Mood swings are infuriating to us, upsetting to our nearest and dearest but one of very many possible symptoms associated with multiple sclerosis.
I was just starting to do some research, preparing to write a blog on the subject when the following turned up on the website of the UK’s MS Society. It was written by clinical neuropsychologist Dr Annie Hickox and it deserves a bigger audience.
Mood swings are very common in MS. They may arise as part of an emotional reaction to the illness, or may arise from depression and anxiety. Occasionally, the illness can affect the emotional control centres of the brain. Mood swings can seem to come ‘out of the blue’ and it can be difficult to identify specific triggers that set them off. Fatigue is a very common cause of daytime moodiness and may play a role in your mood.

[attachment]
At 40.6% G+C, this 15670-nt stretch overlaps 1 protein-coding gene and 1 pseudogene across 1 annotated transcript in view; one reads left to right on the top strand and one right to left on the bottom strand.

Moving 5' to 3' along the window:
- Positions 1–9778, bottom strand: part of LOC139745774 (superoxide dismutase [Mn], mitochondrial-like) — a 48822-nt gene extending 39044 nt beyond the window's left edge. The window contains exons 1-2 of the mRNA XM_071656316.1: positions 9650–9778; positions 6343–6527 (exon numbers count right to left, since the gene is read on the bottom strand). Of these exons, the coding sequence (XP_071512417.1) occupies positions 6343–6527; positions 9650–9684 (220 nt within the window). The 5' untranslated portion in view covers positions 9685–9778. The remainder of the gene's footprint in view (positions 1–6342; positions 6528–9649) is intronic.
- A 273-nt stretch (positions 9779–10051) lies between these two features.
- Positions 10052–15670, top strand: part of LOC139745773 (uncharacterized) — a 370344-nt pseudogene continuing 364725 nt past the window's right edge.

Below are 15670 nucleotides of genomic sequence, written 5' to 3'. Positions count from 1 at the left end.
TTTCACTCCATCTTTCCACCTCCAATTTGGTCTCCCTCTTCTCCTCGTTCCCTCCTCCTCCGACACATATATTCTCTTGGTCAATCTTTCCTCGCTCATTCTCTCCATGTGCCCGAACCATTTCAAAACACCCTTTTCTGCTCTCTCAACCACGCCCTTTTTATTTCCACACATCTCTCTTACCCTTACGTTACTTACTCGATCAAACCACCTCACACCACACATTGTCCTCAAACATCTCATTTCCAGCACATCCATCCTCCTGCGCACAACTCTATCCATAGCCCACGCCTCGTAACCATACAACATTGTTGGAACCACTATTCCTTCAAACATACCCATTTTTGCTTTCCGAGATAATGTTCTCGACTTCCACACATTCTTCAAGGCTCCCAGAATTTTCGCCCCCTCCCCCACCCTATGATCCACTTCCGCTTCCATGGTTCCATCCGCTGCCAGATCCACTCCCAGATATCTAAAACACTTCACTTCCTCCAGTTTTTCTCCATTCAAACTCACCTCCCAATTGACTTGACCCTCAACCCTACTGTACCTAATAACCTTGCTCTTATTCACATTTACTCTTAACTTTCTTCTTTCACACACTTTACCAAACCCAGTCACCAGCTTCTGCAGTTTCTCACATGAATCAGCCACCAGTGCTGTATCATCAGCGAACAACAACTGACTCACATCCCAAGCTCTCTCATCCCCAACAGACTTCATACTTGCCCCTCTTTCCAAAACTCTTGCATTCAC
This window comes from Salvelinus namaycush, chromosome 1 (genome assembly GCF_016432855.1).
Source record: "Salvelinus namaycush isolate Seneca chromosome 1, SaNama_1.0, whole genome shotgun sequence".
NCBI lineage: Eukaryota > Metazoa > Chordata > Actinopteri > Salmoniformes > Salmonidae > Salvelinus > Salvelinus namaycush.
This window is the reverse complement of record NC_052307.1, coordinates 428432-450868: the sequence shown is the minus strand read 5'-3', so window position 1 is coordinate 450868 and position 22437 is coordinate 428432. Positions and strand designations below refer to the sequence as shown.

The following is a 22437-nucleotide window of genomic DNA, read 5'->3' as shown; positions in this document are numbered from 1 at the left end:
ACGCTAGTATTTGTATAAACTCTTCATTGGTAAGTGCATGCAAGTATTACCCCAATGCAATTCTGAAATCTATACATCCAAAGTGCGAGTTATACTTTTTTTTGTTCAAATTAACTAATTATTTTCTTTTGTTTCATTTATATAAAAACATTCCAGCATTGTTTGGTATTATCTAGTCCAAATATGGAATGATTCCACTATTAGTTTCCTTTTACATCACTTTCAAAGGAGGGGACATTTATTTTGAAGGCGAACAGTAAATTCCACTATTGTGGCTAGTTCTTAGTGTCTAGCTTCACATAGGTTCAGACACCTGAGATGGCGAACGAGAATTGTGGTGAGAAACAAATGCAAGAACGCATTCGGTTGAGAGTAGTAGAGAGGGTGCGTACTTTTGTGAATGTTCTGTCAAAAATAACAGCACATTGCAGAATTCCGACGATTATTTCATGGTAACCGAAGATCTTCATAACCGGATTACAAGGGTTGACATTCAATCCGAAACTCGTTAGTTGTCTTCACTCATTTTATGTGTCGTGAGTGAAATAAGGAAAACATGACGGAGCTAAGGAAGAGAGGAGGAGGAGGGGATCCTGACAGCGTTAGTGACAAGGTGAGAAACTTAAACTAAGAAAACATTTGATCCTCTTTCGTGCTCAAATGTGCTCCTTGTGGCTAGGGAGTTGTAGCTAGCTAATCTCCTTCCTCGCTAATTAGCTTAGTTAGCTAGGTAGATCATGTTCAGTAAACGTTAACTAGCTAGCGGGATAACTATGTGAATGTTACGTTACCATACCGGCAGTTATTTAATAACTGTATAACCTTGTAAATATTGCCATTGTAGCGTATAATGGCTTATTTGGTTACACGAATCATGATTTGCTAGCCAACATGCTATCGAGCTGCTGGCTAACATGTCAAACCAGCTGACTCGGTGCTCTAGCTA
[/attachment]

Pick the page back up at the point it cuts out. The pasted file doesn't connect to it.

Keeping a mood diary can be a valuable way of identifying triggers. Note the time of day, and what thoughts went through your mind (such as, “I don’t have the energy to do everything the way I did before, I am letting everyone down”). Then note how that thought made you feel. You may find that the same negative thoughts go through your mind day in and day out. Once you have kept a diary for a few days, try to find a more helpful way of thinking about the situation, e.g. “I’ll have a 20 minute nap after lunch every day, then I will have more energy for cooking”. If you are saying the word should to yourself, drop it, and say something like, “I would like…or I can…”. Self-criticism is a major factor in low mood.
Ups and downs are a normal part of life, but the strategies above can help you catching them early and turn them around. Communicate to others how you feel, and make sure that you have a balance of pleasurable and fulfilling activities. Seeking support from your MS nurse or a clinical psychologist can help you tackle the stresses that may be maintaining your poor sleep and anxiety.
Dr Hickox has been working as a clinical neuropsychologist for more than 25 years, in both the NHS and private practice. She has a PhD in Clinical Neurosciences from the University of Edinburgh.